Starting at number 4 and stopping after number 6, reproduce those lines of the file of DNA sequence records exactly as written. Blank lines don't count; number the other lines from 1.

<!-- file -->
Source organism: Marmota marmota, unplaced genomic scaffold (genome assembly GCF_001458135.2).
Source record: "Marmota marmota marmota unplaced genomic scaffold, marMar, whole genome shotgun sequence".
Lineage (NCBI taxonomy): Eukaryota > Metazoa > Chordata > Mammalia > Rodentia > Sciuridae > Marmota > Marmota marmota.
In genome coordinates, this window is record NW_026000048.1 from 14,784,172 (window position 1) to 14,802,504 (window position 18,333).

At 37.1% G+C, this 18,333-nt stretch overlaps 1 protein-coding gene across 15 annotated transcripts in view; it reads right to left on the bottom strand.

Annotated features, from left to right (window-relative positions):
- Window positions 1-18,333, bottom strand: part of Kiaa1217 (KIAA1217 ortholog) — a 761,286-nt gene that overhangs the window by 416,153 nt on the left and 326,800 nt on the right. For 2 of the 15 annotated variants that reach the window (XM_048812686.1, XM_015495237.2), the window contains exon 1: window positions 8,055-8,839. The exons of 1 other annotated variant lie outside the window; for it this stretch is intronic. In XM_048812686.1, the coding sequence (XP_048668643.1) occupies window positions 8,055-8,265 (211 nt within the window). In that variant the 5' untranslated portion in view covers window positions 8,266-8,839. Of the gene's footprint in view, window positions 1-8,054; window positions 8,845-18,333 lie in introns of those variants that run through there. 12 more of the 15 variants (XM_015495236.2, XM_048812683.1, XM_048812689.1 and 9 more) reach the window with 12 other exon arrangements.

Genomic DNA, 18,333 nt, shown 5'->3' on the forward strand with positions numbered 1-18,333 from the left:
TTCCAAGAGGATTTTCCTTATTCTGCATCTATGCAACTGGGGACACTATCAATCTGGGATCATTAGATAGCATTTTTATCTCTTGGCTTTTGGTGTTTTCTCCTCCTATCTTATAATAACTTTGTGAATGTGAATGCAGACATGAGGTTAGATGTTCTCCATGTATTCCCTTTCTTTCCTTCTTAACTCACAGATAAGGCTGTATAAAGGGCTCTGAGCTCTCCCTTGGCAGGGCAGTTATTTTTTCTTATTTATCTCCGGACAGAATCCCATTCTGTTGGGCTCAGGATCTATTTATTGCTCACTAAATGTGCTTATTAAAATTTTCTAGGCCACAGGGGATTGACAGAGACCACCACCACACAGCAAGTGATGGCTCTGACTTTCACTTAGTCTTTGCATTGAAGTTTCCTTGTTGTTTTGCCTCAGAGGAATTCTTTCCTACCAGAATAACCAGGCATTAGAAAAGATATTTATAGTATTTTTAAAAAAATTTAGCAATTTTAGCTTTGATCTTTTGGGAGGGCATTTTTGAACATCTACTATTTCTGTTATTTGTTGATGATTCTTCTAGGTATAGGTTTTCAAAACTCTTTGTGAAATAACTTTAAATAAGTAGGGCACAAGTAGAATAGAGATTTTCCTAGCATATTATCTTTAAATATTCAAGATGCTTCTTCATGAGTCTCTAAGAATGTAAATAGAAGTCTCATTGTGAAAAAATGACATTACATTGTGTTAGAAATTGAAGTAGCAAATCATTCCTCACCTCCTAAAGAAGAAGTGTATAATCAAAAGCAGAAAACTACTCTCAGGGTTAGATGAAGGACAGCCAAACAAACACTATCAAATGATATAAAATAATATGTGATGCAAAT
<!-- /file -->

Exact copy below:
In genome coordinates, this window is record NW_026000048.1 from 14,784,172 (window position 1) to 14,802,504 (window position 18,333).

At 37.1% G+C, this 18,333-nt stretch overlaps 1 protein-coding gene across 15 annotated transcripts in view; it reads right to left on the bottom strand.

Annotated features, from left to right (window-relative positions):